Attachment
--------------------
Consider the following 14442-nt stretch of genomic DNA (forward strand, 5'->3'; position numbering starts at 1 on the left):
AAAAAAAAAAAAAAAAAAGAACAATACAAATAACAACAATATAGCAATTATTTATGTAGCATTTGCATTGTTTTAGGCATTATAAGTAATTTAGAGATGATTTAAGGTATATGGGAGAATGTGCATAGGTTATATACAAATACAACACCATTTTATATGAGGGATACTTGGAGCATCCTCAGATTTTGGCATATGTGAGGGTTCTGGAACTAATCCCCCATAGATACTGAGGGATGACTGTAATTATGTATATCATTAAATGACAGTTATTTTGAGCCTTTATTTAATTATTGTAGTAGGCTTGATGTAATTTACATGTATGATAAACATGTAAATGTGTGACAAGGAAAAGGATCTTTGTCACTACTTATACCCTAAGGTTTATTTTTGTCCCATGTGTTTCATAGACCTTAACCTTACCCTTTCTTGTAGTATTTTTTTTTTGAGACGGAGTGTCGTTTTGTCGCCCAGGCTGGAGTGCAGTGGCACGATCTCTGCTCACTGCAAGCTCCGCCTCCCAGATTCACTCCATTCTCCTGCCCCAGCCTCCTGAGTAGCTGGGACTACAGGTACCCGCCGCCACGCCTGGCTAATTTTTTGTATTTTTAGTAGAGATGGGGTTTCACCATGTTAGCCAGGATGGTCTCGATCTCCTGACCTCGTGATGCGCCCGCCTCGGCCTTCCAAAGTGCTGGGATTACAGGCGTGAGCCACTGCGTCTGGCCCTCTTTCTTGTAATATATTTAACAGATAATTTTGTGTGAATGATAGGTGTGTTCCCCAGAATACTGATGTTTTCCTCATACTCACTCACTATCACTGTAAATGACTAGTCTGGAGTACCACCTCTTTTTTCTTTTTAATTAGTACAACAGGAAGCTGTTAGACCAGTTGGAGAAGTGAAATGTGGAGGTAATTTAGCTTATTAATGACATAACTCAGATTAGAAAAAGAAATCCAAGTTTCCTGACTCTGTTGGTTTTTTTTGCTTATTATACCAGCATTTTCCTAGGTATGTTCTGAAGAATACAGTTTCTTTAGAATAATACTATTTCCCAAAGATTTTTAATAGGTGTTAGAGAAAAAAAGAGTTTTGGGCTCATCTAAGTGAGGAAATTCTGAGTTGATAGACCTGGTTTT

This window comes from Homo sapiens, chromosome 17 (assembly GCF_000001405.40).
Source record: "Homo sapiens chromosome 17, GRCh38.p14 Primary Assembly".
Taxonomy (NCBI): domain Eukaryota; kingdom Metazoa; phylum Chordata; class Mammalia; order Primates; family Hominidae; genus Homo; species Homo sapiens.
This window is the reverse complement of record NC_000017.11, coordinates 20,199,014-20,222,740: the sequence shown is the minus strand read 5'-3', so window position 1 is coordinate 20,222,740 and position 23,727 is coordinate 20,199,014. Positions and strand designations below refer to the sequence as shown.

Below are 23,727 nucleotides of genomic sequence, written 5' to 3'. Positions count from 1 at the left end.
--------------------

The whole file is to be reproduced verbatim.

Consider the following 14442-nt stretch of genomic DNA (forward strand, 5'->3'; position numbering starts at 1 on the left):
AAAAAAAAAAAAAAAAAAGAACAATACAAATAACAACAATATAGCAATTATTTATGTAGCATTTGCATTGTTTTAGGCATTATAAGTAATTTAGAGATGATTTAAGGTATATGGGAGAATGTGCATAGGTTATATACAAATACAACACCATTTTATATGAGGGATACTTGGAGCATCCTCAGATTTTGGCATATGTGAGGGTTCTGGAACTAATCCCCCATAGATACTGAGGGATGACTGTAATTATGTATATCATTAAATGACAGTTATTTTGAGCCTTTATTTAATTATTGTAGTAGGCTTGATGTAATTTACATGTATGATAAACATGTAAATGTGTGACAAGGAAAAGGATCTTTGTCACTACTTATACCCTAAGGTTTATTTTTGTCCCATGTGTTTCATAGACCTTAACCTTACCCTTTCTTGTAGTATTTTTTTTTTGAGACGGAGTGTCGTTTTGTCGCCCAGGCTGGAGTGCAGTGGCACGATCTCTGCTCACTGCAAGCTCCGCCTCCCAGATTCACTCCATTCTCCTGCCCCAGCCTCCTGAGTAGCTGGGACTACAGGTACCCGCCGCCACGCCTGGCTAATTTTTTGTATTTTTAGTAGAGATGGGGTTTCACCATGTTAGCCAGGATGGTCTCGATCTCCTGACCTCGTGATGCGCCCGCCTCGGCCTTCCAAAGTGCTGGGATTACAGGCGTGAGCCACTGCGTCTGGCCCTCTTTCTTGTAATATATTTAACAGATAATTTTGTGTGAATGATAGGTGTGTTCCCCAGAATACTGATGTTTTCCTCATACTCACTCACTATCACTGTAAATGACTAGTCTGGAGTACCACCTCTTTTTTCTTTTTAATTAGTACAACAGGAAGCTGTTAGACCAGTTGGAGAAGTGAAATGTGGAGGTAATTTAGCTTATTAATGACATAACTCAGATTAGAAAAAGAAATCCAAGTTTCCTGACTCTGTTGGTTTTTTTTGCTTATTATACCAGCATTTTCCTAGGTATGTTCTGAAGAATACAGTTTCTTTAGAATAATACTATTTCCCAAAGATTTTTAATAGGTGTTAGAGAAAAAAAGAGTTTTGGGCTCATCTAAGTGAGGAAATTCTGAGTTGATAGACCTGGTTTT

This window comes from Homo sapiens, chromosome 17 (assembly GCF_000001405.40).
Source record: "Homo sapiens chromosome 17, GRCh38.p14 Primary Assembly".
Taxonomy (NCBI): domain Eukaryota; kingdom Metazoa; phylum Chordata; class Mammalia; order Primates; family Hominidae; genus Homo; species Homo sapiens.
This window is the reverse complement of record NC_000017.11, coordinates 20,199,014-20,222,740: the sequence shown is the minus strand read 5'-3', so window position 1 is coordinate 20,222,740 and position 23,727 is coordinate 20,199,014. Positions and strand designations below refer to the sequence as shown.

Below are 23,727 nucleotides of genomic sequence, written 5' to 3'. Positions count from 1 at the left end.